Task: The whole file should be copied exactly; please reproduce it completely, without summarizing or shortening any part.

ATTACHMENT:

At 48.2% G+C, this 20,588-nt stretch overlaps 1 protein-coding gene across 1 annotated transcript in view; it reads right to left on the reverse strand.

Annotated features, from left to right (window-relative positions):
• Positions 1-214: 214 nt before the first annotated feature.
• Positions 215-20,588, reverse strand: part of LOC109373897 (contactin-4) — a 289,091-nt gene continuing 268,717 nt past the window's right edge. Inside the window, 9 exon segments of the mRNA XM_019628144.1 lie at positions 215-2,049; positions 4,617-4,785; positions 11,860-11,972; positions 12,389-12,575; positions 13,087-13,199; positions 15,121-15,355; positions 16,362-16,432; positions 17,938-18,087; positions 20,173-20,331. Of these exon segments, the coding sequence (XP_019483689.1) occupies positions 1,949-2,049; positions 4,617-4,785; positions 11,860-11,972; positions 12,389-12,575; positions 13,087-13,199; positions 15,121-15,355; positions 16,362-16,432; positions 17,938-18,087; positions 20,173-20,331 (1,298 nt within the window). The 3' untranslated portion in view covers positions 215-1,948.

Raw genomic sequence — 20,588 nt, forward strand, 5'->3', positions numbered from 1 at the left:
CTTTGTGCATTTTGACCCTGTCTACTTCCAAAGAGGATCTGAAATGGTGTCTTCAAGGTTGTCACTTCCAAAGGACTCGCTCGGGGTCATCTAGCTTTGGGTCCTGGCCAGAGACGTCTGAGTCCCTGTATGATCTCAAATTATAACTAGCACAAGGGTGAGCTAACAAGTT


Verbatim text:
At 48.2% G+C, this 20,588-nt stretch overlaps 1 protein-coding gene across 1 annotated transcript in view; it reads right to left on the reverse strand.

Annotated features, from left to right (window-relative positions):
• Positions 1-214: 214 nt before the first annotated feature.
• Positions 215-20,588, reverse strand: part of LOC109373897 (contactin-4) — a 289,091-nt gene continuing 268,717 nt past the window's right edge. Inside the window, 9 exon segments of the mRNA XM_019628144.1 lie at positions 215-2,049; positions 4,617-4,785; positions 11,860-11,972; positions 12,389-12,575; positions 13,087-13,199; positions 15,121-15,355; positions 16,362-16,432; positions 17,938-18,087; positions 20,173-20,331. Of these exon segments, the coding sequence (XP_019483689.1) occupies positions 1,949-2,049; positions 4,617-4,785; positions 11,860-11,972; positions 12,389-12,575; positions 13,087-13,199; positions 15,121-15,355; positions 16,362-16,432; positions 17,938-18,087; positions 20,173-20,331 (1,298 nt within the window). The 3' untranslated portion in view covers positions 215-1,948.

Raw genomic sequence — 20,588 nt, forward strand, 5'->3', positions numbered from 1 at the left:
CTTTGTGCATTTTGACCCTGTCTACTTCCAAAGAGGATCTGAAATGGTGTCTTCAAGGTTGTCACTTCCAAAGGACTCGCTCGGGGTCATCTAGCTTTGGGTCCTGGCCAGAGACGTCTGAGTCCCTGTATGATCTCAAATTATAACTAGCACAAGGGTGAGCTAACAAGTT